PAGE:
Advance Australia fair comes closer than most, much as many Australians find it insipid. (Waltzing Matilda is probably more popular, but its lyrics hardly make it suitable to be a national anthem!)

78096.  Tue Jul 04, 2006 5:06 am Reply with quote

Ah, the anti-Scottish verse. Well, to be strictly accurate it's only explicitly anti-rebellious Scottish, which is to say, given when it was written, anti-Jacobite. There were plenty of presbyterian lowland Scots who opposed Bonny Prince Charlie, and some who helped with the crushing, at Culloden.

Last edited by 96aelw on Tue Jul 04, 2006 5:26 am; edited 1 time in total

78098.  Tue Jul 04, 2006 5:17 am Reply with quote

But feroluce has a valid point as well

To the extent that it's valid to say that if you disapprove of something then it doesn't exist, I guess. But that seems to be a pretty solipsistic type of validity.

78103.  Tue Jul 04, 2006 6:04 am Reply with quote

Well it is, and perhaps the statement might have been worded differently.

But I entirely accept the validity of the notion

"The lyrics of God save the Queen are about the Queen, not about Britain. Therefore, God save the Queen is not a suitable choice for use as the British national anthem."

Some support for this argument can be gained by considering countries such as Australia and Canada. HM is Queen of these countries and on the rare occasions when she is actually present in them, God save the Queen is performed.

Therefore, in the Commonwealth outside Britain, it is a personal anthem, not a national anthem. Feroluce seems to believe that this is all it is fit for and that the same should be true in Britain. After all, HM has a personal flag - the Royal Standard - which is only flown when she is actually present and is totally separate from the national flag.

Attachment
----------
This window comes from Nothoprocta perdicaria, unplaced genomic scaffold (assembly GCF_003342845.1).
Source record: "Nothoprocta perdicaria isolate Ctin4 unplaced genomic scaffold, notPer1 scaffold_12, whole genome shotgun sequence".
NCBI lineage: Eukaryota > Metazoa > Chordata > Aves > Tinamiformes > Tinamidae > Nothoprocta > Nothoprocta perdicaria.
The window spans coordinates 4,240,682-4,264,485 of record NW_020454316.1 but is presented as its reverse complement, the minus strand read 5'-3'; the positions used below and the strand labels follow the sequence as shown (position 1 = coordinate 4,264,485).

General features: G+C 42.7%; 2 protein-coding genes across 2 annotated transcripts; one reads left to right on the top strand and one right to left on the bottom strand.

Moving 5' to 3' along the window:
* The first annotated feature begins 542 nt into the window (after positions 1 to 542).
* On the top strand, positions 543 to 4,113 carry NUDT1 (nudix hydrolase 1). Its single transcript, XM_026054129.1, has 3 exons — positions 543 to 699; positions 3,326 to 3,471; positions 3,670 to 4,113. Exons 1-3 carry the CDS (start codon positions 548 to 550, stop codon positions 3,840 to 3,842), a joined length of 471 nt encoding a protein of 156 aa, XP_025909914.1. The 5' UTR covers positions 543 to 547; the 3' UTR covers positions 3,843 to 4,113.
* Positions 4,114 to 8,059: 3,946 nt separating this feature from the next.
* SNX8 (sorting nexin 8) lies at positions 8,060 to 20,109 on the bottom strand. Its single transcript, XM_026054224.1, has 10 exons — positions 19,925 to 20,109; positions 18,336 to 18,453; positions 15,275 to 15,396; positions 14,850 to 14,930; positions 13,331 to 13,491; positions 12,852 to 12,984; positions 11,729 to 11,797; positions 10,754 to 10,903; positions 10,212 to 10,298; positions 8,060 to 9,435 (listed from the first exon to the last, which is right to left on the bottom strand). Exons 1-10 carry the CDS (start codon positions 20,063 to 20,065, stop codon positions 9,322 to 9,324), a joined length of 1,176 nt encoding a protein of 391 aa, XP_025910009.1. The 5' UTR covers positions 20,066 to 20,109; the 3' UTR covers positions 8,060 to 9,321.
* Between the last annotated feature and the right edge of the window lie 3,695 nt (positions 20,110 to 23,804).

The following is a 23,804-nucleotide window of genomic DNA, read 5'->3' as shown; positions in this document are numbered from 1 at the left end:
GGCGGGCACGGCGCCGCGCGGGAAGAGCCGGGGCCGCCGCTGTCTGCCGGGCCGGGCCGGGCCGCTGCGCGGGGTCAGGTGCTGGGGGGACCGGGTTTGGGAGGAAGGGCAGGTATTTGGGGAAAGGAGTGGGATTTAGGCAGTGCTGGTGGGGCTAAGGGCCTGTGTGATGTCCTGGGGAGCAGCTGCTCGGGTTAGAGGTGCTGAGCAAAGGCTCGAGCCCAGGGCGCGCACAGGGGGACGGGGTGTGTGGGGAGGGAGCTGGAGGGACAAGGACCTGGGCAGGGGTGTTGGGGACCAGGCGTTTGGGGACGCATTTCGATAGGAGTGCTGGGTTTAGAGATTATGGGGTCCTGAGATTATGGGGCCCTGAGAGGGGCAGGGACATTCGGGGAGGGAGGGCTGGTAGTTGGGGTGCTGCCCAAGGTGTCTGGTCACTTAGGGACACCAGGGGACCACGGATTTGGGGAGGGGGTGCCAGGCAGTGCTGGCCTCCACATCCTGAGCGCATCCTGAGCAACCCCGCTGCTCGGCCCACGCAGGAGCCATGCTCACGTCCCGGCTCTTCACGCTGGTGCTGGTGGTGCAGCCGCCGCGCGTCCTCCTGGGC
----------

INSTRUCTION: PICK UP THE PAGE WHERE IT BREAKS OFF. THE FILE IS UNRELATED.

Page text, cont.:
Others may or may not agree with this idea, but I think that to suggest it is entirely valid.

78104.  Tue Jul 04, 2006 6:06 am Reply with quote

96aelw wrote:
Ah, the anti-Scottish verse. Well, to be strictly accurate it's only explicitly anti-rebellious Scottish, which is to say, given when it was written, anti-Jacobite. There were plenty of presbyterian lowland Scots who opposed Bonny Prince Charlie, and some who helped with the crushing, at Culloden.

And on that point, did anyone see the excellent and non-partisan 1964 film 'Culloden' last night on the box.
It painted all the instigaters equally black and bore out what I have always said that wars are not between peoples but between kings and nobles and jumped up megolomaniacs. You choose which in this case. All 3, is my choice!
Interestingly the chief of the clan McLeod said that apart from supporting the prince, the reason he was fighting was because he disapproved of the Act of Union. Completely unaware apparently that Charlie's aim was to maintain it but with him instead of (German) George top dog in London.

To return to the title of this thread, I was so angry at the (choose all 3 again from the above list) who caused it all that I picked a single poppy from the garden and put it on our local village memorial. What a waste!!

78108.  Tue Jul 04, 2006 6:27 am Reply with quote

Fair enough. You won't really get an argument from me on the merits of the Anthem, which I view with distaste because

1) it's an astoundingly dreary tune and
2) I'm a republican.

But it is the National Anthem.